DL News Staff
Imagine this: A fully loaded KC-135 tanker crashes after takeoff in the city of Grand Forks, N.D. The ensuing massive fireball leads to a wind driven firestorm that levels much of the city, leaving it a black and smoking ruin. Thousands are dead. Now, imagine the federal government informing these people that they are not entitled to any direct compensation from the federal government, because they chose to live there, and should have carried homeowners insurance to address this issue.
Keith Brekken plans to retire this year after 16 years in the Becker County Auditor's seat. He has been an outspoken, sometimes cantankerous -- but always independent -- voice in county government, where he has positioned himself as a counterweight to the power of the county board. At times he has been controversial, especially in his early years, when he often did battle with commissioners. But Brekken has always taken his statutory powers seriously and he has provided a platform for residents who feel shut out of the mainstream political process, be they environmentalists or tax protes
When the pioneers settled the endless prairie, they had to provide their own music. They took music-making seriously because there wasn't a whole lot else to do for fun. Even in the smallest town, the early settlers formed bands, choruses and orchestras. Families had pianos and pump organs brought in by train. Anybody with a smidgen of musical knowledge was beseiged for lessons. Without radios, record players, stereos and televisions, imagine how quiet things could get on the prairie!
ST. PAUL - Businesses across Minnesota would see a break in their property taxes under a legislative proposal unveiled Monday. The state could use roughly $80 million annually generated by closing so-called corporate tax loopholes to reduce property taxes paid by businesses, Sen.
Some parents want several books to be removed from the library shelves at the Prairie Wind Middle School in Perham. They don't want the books banned but moved to the high school library because of profanity, sexually explicit content and violence. The issue started with "A Northern Light," by Jennifer Donnelly. The Junior Library Guild Selection book and Carnegie Medal winner is a coming-of-age story set against the backdrop of a 1906 murder.
A Naytahwaush woman is accused of forgery and possession of stolen property after her apparent persistence got her arrested at a Fargo department store Sunday, police said. Fargo Police Lt. Tod Dahle said Maria Brown, 21, was arrested at 7:40 p.m. at Kohl's Department Store. Dahle said Brown came through the checkout line with two carts full of clothes worth about $1,400.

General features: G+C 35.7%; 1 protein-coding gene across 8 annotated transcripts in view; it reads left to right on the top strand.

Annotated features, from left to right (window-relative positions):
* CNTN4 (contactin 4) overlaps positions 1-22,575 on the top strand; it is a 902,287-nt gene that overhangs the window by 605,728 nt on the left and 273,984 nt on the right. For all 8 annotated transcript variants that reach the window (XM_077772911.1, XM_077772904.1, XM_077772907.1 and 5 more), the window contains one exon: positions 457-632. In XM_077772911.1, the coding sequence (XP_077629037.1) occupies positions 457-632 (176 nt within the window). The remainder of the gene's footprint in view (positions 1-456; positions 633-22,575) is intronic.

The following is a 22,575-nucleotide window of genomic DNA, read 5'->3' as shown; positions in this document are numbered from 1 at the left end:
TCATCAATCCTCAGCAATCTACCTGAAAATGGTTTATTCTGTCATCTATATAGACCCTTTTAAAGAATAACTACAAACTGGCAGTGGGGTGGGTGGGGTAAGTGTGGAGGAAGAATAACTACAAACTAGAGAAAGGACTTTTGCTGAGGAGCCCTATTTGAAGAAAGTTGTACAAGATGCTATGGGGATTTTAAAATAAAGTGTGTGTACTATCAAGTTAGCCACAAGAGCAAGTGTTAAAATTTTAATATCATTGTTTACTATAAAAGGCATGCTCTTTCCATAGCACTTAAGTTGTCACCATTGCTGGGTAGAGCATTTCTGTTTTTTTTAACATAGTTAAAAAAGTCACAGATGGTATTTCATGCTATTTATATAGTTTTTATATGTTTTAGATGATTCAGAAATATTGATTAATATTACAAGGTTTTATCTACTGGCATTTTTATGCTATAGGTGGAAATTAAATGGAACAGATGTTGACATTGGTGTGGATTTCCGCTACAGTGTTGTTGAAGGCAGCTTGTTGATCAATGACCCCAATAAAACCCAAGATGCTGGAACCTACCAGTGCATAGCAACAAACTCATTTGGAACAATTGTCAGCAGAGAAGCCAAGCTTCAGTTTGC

Oct. 4, 1941-Feb. 13, 2006 Detroit Lakes native Peter E. "Pete" Specht, 64, of Buffalo, Minn., died Monday, February 13, 2006 at the Buffalo Hospital. Peter Ernest Specht, the son of Ernest and Doris (Nelson) Specht, was born on Oct. 4, 1941 in Detroit Lakes, where he grew up and graduated from high school in 1959. Following high school, Pete attended Moorhead State College and graduated in 1964. He married Gayle Carlson in 1965 in Rockford, Ill. The couple made their home in Audubon, where Pete began a 35-year teaching career.
A Detroit Lakes woman was sentenced in Becker County District Court on a felony charge Monday. District Judge John Pearson stayed execution of a 15-month prison sentence against Jamie Danzeisen, 34, of 215 East Central Street. Danzeisen must serve nine months in jail with credit for time served, was placed on supervised probation for up to 10 years and was fined $587. Danzeisen was charged with fifth-degree possession of a controlled substance, stemming from an Oct. 29, 2005, arrest in Detroit Lakes for methamphetamine.
Outdoors enthusiasts hope the eighth time is a charm for their favorite programs getting new money. They have tried with no success since 1999 to convince legislators to dedicate some of the Minnesota sales tax to hunting, fishing and related uses. Sen.
New federal figures that show Minnesotans pay more taxes than a decade ago is a mixture of good and bad news. Lynn Reed of the nonpartisan Minnesota Taxpayers Association said higher personal income is the reason for higher tax bills. Political leaders said that is good news for the state, although taken out of context it does look bad. Newly released federal Census Bureau figures show the average Minnesotan paid nearly $2,900 in state taxes (not including federal or local taxes) in 2004, compared to almost $1,900 in 1994.